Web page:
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Lorentz transformation and Pythagoras' theorem

  1. Sep 25, 2012 #1

    I was just going through some writings on the web reg.Lorentz transformation.

    Even considering the derivative factor,d, is anyway Lorentz transformation is some way, linked with Pythagoras' theorem?

    Correct me if I am wrong?

    -- Shounak
  2. jcsd
  3. Sep 25, 2012 #2


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    The time dilation formula can be derived from an argument that uses the pythagorean theorem. See e.g. this page. Start reading at "The animation below..." Watch the animation (press the > button), and look at the triangle that appears at the end.
    Last edited: Sep 25, 2012
  4. Sep 25, 2012 #3


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    One thing that is comonly done is to use the parameter [itex]\tau= ict[/itex] instead of time, t, so that the relativisitic "distance" [itex]ds^2= dx^2+ dy^2+ dz^2- c^2dt[/itex] becomes [itex]ds^2= dx^2+ dy^2+ dz^2+ d\tau^2[/itex], which, for simplicity, I will reduce to one space variable: [itex]ds^2= dx^2+ d\tau^2[/itex]. That way the "hyperbolic" formula reduces to the Pythagorean theorem.
  5. Sep 26, 2012 #4
    One thing I would like to make clear:

    (a) Pythagoras' theorem:h^2=b^2+p^2 started with Euclidean plane

    (b) Coming to 3 dimension, Minkowski re-wrote the formula as

    h^2=b^2+p^2+x^2-(ct^2), where c is the speed of light and t the time co-ordinate

    (c) In general relativity, or say, if we want to re-formulate Pythagoras' theorem on a sphere or curved surface, the length of the arm of the triangle can BE CONSIDERED flat in the infinitesimal calculus, hence we differentiate as:


    Please correct me if I am wrong.


    -- Shounak
  6. Sep 27, 2012 #5


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    It doesn't have anything to do with curvature or general relativity, and that last formula isn't just a matter of differentiation. It's pretty hard to explain what that formula is about in non-mathematical terms.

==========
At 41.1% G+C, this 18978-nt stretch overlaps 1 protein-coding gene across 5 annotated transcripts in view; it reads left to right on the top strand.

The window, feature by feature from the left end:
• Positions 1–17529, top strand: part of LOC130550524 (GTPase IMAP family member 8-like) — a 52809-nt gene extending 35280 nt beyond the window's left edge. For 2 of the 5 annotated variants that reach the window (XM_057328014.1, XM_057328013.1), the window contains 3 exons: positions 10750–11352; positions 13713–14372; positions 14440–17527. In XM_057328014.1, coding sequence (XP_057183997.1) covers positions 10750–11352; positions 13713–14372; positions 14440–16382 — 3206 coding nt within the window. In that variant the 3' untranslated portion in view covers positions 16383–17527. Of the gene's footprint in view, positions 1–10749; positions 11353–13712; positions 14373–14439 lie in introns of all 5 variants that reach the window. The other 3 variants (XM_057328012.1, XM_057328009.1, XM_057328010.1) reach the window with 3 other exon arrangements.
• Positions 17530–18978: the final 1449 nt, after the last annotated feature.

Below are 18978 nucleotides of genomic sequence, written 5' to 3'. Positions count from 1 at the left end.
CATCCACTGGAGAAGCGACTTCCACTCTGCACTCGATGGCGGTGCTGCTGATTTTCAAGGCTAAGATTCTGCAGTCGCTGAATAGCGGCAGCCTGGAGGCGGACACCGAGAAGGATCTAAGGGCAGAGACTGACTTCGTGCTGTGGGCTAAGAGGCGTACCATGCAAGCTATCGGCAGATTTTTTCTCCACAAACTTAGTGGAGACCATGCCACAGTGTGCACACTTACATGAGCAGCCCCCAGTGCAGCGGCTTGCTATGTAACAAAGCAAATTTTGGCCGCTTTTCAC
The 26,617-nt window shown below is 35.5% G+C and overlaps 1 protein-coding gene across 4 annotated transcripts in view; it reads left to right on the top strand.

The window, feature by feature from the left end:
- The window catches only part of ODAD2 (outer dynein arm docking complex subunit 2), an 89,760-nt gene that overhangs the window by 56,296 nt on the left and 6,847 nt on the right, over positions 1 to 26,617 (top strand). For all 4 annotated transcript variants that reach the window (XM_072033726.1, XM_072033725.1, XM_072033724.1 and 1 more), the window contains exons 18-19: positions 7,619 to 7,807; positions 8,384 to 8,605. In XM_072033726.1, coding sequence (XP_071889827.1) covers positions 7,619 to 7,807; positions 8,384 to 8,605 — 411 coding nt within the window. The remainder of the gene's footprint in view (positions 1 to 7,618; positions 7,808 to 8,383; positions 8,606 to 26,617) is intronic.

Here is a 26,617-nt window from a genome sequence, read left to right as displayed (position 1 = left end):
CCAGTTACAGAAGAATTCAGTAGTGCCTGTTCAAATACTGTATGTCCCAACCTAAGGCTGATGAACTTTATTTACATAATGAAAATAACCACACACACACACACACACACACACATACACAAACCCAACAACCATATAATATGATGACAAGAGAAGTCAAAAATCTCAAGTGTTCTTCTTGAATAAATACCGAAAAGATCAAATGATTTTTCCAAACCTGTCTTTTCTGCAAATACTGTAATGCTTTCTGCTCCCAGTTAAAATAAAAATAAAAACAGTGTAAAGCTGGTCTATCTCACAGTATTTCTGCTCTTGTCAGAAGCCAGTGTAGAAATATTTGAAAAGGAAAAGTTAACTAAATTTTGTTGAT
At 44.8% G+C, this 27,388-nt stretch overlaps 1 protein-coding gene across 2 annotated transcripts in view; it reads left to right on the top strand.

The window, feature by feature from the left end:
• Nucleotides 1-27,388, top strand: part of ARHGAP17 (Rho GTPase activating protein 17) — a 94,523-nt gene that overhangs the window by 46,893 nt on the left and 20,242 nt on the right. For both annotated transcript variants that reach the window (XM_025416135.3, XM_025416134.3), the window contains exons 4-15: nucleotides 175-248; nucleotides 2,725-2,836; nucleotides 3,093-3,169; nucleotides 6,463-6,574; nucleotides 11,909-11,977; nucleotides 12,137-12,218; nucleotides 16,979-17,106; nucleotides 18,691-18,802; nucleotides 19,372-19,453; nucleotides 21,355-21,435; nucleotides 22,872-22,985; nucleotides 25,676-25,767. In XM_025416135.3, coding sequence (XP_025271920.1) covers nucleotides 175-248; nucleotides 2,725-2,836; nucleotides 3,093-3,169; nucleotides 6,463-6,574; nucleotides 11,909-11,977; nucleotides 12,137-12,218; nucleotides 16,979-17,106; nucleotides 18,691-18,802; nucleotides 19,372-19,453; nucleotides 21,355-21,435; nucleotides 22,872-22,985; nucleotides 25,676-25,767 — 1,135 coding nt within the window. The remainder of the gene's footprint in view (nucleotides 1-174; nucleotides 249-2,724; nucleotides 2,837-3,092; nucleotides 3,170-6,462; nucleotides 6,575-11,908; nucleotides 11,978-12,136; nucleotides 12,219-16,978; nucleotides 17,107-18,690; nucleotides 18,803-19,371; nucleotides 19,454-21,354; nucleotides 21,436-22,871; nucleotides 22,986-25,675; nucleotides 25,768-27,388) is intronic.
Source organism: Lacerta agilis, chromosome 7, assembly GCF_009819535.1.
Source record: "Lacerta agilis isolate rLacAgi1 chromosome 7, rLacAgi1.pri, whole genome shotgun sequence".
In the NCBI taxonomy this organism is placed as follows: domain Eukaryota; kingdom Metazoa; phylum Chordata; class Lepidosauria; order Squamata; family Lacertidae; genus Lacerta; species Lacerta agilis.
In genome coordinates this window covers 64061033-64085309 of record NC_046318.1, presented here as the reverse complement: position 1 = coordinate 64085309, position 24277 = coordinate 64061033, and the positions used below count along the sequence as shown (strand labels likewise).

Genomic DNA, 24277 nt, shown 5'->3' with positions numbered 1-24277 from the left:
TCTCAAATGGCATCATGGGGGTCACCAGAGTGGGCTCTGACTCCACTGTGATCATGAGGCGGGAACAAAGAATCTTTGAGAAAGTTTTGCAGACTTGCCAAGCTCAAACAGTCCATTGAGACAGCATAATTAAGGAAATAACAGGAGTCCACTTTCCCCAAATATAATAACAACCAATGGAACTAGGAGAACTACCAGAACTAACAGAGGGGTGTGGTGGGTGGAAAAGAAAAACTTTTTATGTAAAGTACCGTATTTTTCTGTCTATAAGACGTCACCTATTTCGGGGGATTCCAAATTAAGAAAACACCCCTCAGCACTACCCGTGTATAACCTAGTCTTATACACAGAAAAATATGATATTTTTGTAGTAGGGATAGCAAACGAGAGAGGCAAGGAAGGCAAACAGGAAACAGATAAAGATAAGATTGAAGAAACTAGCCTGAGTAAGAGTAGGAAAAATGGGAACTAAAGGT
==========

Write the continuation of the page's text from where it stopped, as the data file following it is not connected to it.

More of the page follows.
7. Sep 27, 2012 #6
    Here is a derivation of time dilation based on the Pythagorean Theorem. It begins with the proposition that all observers measure the same value for the speed of light, regardless of their relative speeds. For this to be true, one picture of such a universe logically includes four dimensions; different observers moving at different constant relativistic speeds relative to each other would be associated with 4-dimensional worldlines slanted with respect to an arbitrarily selected rest frame. An observer's worldline is colinear with his X4 axis along the 4th dimension ("time axis"). Further, the X1 axis is slanted as well, such that the 45-degree photon world line always bisects the angle between X1 and X4 (this assures the same measurement of "c" in all inertial frames)--that's just the way the universe is constructed in four dimensions. In the sketch below, the X1 axes represent the cross-section of the 4-dimensional universe (X2 and X3 are suppressed for ease of viewing) experienced by an observer at some instant of time (some point along the X4 dimension). This sets up the geometry in which you apply the Pythagorean Theorem. In this sketch a blue guy and red guy move in opposite directions at the same relativistic speed relative to the black rest frame. We regard any observer to be moving along his own X4 axis at the speed of light: X4 = ct, or t = X4/c

    Last edited: Sep 27, 2012
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